Please comment on the advice I gave to my friend about a problem he ran into this weekend and let me know if it was correct or if there was another alternative.
My friend and his brother traded home clothes dryers (don’t ask why) but now there was a 220V plug configuration problem. NOTE: this is in the USA.
My friend now has a 3-wire outlet and a dryer with a 4-wire male plug. The brother now has a 4-wire outlet and a dryer with a 3 wire male plug.
He wanted to just put a 4-wire cord on the 3-wire dryer and a 3-wire cord on the 4-wire dryer (tying the ground and neutral together).
My advice was that my friend needed to install at his house a 4-wire outlet and run 4-wire Romex to it. My advice to fix the problem at his brother’s house was to replace the existing 4-wire outlet with a 3-wire outlet connecting the ground and leaving the neutral wire disconnected at the outlet.
"My advice to fix the problem at his brother’s house was to replace the existing 4-wire outlet with a 3-wire outlet connecting the ground and leaving the neutral wire disconnected at the outlet." If you were to do this it would result in current on the ground wire which is definetley not code legal. if he already has a four-wire plug just replace the cord, it's reletively cheap and inexpensive. Just open the back of the drier up, remove the N/G bond, hook ground/ground Neutral/Neutral and you have a code compliant installation.
(edited for spelling)
[This message has been edited by Elviscat (edited 06-21-2006).]
#98889 - 06/21/0601:06 PMRe: Dryer wiring 3-wire vs. 4-wire
OK, here goes. Bill, you probably already know this, but there are some reading this board that do not, so I will be overly simple for their benefit.
In the "old days" dryers and ranges had two "hot" wires, and a third that served both as a ground, and as a 'neutral' for incidental 120v. loads (light, timer, etc.) On these machines, there was a strap that connected the case of the appliance to the third wire.
For a variety of reasons (too involved to get into here), we separate the "ground" from the "neutral" back at the main panel. Simply put, the neutral wire is intended to always be carrying current, and to become "hot" if it comes loose.... while the ground is never intended, under normal circumstances, to be carrying current. It's just there, in case something bad happens.
So, dryers and ranges now get plugs with four prongs, and, in the case of romex, are hooked up to four wires. These units DO NOT have the case connected to the "neutral."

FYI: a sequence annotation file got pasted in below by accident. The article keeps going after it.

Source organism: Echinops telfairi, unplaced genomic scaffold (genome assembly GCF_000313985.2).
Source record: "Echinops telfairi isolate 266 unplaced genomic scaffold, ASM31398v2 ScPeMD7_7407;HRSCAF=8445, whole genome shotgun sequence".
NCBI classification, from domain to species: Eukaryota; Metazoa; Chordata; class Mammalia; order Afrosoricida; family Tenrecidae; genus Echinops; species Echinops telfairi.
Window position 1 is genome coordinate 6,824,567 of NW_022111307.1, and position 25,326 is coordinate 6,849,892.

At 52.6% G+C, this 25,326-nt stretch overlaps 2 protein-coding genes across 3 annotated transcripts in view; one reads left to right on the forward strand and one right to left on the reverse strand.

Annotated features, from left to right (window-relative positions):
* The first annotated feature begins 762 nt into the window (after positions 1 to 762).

The correct solutions are: 1) The guy with the four-wire plug gets to run a four-wire cable to his outlet, and replace the receptacle; and,
2) The guy with the three-wire plug gets to replace it with a four wire cord..AND remove that 'bonding' strap in the back of the appliance.
This is one situation where it will 'work' even if it's NOT OK.
#98892 - 06/21/0606:14 PMRe: Dryer wiring 3-wire vs. 4-wire
Bill, there is no reason to change a three wire circuit to a four wire if the three wire circuit was compliant when the house was built, and assuming this is the case is the reason they just needed to swap cords with each other.
Just because you might have an older house and buy a new appliance doesn't mean you would have to rewire the house. Note the Exception to 250.140
250.140 Frames of Ranges and Clothes Dryers Frames of electric ranges, wall-mounted ovens, counter-mounted cooking units, clothes dryers, and outlet or junction boxes that are part of the circuit for these appliances shall be grounded in the manner specified by 250.134 or 250.138.
Exception: For existing branch circuit installations only where an equipment grounding conductor is not present in the outlet or junction box, the frames of electric ranges, wall-mounted ovens, counter-mounted cooking units, clothes dryers, and outlet or junction boxes that are part of the circuit for these appliances shall be permitted to be grounded to the grounded circuit conductor if all the following conditions are met.
(1) The supply circuit is 120/240-volt, single-phase, 3-wire; or 208Y/120-volt derived from a 3-phase, 4-wire, wye-connected system.
(2) The grounded conductor is not smaller than 10 AWG copper or 8 AWG aluminum.
(3) The grounded conductor is insulated, or the grounded conductor is uninsulated and part of a Type SE service-entrance cable and the branch circuit originates at the service equipment.
(4) Grounding contacts of receptacles furnished as part of the equipment are bonded to the equipment.
[This message has been edited by Roger (edited 06-21-2006).]
#98893 - 06/21/0607:25 PMRe: Dryer wiring 3-wire vs. 4-wire
Roger, my concern over replacing the four-prong plug with a three-prong type is that the case bond must also be replaced; it was likely removed when the cord was attached. I'd hate to see the case become ungrounded.
#98894 - 06/21/0607:53 PMRe: Dryer wiring 3-wire vs. 4-wire